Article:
Chester’s appearance at Royal Commission

Federal Member for Gippsland Darren Chester. Photo: File

FEDERAL Member for Gippsland Darren Chester was repeatedly questioned at the Royal Commission into Defence and Veteran Suicide in Townsville on Wednesday, with the former Coalition government pressed for not acting on the Productivity Commission’s 2019 recommendations to fix a backlog of compensation claims for more than two years.

The Royal Commission, which began in 2021, is examining systemic issues and common themes in past deaths-by-suicide of ADF members and veterans.

Mr Chester was Veterans’ Affairs and Defence Personnel Minister from March 2018 until July 2021, when he was sacked by Barnaby Joyce, who took over from Michael McCormack as leader of the Nationals and Deputy Prime Minister.

During Mr Chester’s time in the portfolio the number of veterans’ claims before the Department of Veterans’ Affairs went from 12,000 to more than 57,000.

Counsel Assisting Mr Singleton told the commission three years after the report was handed to the government, no decision was made on three key recommendations, and asked Mr Chester if the government had “failed in its duty to veterans in respect of attending to these recommendations”.

Mr Chester disagreed with this assertion and attempted to explain why work had not progressed beyond his call for a “legislative roadmap” in May 2021, two months before the end of his time as minister.

“There have been, as I indicated, 35 of the 69 recommendations funded within the order of $386 million through the normal Budgetary process,” Mr Chester said.

Counsel Assisting, Peter Singleton, asked Mr Chester if the complex nature of the Department of Veterans’ Affairs claims system, and a huge backlog of claims, had caused errors, delays and a “significant mental health issues and suicidality” for some veterans.

“Mr Chester, I don’t think anyone is quarrelling that suicide is a complex issue and in any given case there usually will be multiple factors,” Mr Singleton said.

“But you would accept, would you not, that for some veterans the complexity of the system gives rise to stress and mental health issues, and sometimes even worse, as one factor in a complex?”

Mr Chester said he was unconvinced it could be directly linked to a high suicide rate among defence members and veterans, or the “only cause”, but said the system had created problems for veterans.

“Well, Mr Singleton, all I’m saying is I can’t point you to a case where I can say a single individual veteran went down a pathway of suicidality as a direct result of a complex system,” Mr Chester said.

“But I do agree with you entirely that having a system which is so complex and confusing to navigate can add to that anxiety and the stress. I just can’t point you to a case that I was aware of that it was a direct causal relationship, but I’m not pretending, by any stretch, that the system wasn’t part of the problem at least for some of our veterans.”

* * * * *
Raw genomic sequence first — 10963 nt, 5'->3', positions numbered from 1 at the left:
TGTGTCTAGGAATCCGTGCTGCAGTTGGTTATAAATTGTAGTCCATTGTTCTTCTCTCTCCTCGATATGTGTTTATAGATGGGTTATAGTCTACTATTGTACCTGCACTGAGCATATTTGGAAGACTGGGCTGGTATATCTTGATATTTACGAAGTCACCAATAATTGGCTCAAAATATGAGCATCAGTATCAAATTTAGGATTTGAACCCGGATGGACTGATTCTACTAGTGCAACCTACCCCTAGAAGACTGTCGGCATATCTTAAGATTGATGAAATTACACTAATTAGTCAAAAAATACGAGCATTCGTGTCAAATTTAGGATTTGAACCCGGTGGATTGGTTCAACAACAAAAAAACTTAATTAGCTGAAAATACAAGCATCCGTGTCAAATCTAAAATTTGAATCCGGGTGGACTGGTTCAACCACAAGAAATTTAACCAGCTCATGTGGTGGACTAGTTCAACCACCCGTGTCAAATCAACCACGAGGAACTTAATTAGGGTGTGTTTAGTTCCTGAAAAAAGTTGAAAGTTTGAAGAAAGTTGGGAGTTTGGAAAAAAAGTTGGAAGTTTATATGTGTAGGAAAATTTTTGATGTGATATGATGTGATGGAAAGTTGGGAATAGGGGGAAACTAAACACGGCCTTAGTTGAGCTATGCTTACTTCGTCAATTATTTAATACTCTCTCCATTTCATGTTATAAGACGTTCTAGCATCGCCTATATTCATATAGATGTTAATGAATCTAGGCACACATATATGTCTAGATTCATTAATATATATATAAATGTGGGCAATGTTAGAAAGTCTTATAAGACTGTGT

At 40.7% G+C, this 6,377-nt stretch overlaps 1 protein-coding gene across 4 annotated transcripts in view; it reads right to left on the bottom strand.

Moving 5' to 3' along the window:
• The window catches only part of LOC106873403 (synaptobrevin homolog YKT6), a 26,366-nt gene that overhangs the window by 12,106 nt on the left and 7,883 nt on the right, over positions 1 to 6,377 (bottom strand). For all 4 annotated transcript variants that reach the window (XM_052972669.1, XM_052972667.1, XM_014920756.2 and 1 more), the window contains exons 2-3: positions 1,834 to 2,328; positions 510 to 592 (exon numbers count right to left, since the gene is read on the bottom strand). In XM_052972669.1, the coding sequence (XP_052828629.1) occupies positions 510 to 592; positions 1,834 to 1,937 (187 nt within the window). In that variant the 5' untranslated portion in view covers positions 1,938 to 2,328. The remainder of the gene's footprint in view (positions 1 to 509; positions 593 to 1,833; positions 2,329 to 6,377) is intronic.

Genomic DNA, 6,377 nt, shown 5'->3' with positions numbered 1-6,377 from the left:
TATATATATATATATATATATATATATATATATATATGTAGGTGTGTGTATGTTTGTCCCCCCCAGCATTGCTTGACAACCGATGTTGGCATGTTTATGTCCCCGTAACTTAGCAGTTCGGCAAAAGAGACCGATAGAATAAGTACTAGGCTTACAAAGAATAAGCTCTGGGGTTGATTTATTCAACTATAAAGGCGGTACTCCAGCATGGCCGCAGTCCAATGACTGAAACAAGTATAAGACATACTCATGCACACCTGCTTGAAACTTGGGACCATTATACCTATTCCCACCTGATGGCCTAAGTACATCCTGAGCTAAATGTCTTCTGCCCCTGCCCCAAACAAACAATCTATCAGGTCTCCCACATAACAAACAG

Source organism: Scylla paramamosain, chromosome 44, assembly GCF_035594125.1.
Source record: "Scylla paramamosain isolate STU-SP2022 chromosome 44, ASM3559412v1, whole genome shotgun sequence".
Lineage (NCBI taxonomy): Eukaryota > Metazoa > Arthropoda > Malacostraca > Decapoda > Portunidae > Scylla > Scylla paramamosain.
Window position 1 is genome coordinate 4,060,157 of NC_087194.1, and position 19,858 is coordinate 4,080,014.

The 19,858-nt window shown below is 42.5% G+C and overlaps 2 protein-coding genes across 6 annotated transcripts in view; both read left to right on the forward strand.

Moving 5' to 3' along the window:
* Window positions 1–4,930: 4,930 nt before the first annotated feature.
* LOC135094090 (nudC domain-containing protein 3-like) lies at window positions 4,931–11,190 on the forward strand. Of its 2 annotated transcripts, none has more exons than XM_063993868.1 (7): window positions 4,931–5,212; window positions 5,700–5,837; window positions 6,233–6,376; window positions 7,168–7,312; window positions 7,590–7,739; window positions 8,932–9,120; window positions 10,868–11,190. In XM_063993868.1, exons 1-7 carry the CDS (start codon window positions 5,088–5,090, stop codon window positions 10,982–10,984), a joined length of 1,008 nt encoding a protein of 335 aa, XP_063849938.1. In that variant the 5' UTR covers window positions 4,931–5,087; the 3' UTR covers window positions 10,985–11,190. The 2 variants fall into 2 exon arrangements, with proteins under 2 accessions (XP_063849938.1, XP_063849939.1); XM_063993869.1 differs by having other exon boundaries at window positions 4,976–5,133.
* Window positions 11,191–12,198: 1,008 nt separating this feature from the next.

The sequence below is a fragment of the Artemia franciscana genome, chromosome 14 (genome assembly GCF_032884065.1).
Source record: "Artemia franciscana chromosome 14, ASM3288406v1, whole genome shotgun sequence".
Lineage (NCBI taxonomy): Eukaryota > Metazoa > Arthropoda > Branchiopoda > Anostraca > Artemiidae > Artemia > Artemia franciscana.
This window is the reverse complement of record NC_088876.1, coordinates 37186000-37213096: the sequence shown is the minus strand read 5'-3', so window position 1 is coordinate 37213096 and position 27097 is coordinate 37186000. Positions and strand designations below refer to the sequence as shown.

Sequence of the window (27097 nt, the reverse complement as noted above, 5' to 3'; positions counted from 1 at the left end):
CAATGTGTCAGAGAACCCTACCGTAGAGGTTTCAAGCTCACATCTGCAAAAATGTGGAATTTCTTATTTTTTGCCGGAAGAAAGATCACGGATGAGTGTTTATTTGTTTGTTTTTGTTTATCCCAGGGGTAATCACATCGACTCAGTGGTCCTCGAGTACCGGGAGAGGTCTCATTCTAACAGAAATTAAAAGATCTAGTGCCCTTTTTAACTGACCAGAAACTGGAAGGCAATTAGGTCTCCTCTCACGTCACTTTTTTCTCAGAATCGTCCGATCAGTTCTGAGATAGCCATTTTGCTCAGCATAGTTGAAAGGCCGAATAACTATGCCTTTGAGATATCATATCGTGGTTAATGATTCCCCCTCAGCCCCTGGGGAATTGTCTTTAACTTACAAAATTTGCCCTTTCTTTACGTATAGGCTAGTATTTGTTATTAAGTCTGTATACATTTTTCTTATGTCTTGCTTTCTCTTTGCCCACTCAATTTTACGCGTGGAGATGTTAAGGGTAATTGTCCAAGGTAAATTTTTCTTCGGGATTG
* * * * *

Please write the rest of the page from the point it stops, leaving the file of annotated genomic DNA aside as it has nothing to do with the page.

Asked about the number of veterans’ claims that had quadrupled, and almost quintupled, Mr Chester said the Department of Veterans’ Affairs had become a “victim of its own success in getting to know its veterans more, and more people were coming forward”.

“There was certainly a deliberate strategy by myself and the secretary to get to know who our veterans were,” Mr Chester said.

“We were worried that there were veterans in the community who weren’t receiving any help whatsoever. So the Veterans’ Recognition Package was part of that, encouraging veterans to come forward and register with DVA (Department of Veterans’ Affairs).”

Mr Chester said he believed there was a range of factors that led to the escalation in claims.

“If I was to have my time again, which none of us ever get to do, I think I should have put more effort to understanding what that forecasted demand would look like and if models were available to figure out what the volume might look like if you were successful in bringing more veterans forward,” he said.

Member for Calare Andrew Gee replaced Mr Chester in the role, serving as Minister until last month’s election.

Mr Gee told the commission on Tuesday the Morrison government had initially allocated “zero” funding in its March budget towards fixing the backlog of compensation claims by current and former defence members.

Mr Gee, who at the time threatened to resign unless $96 million was found to fix the problem, told the commission he stood by his claim the waiting times were “a national disgrace”.

Mr Gee also said there was a connection between processing claim delays and suicidality.

“Yeah, that’s my view,” he told the commission.

On his Facebook page on Thursday, Mr Chester said it was good to provide some input into the commission’s work.

“My main message was pretty simple: there’s a lot of work that has been done to support our veterans and their families but there’s also more for the government and community to do in partnership with ex-service organisations,” Mr Chester said.

“The vast majority of men and women who serve in the military will transition well to civilian life but some will require some extra help. As a grateful nation, we have obligations to support our serving personnel, veterans and their families.”

 

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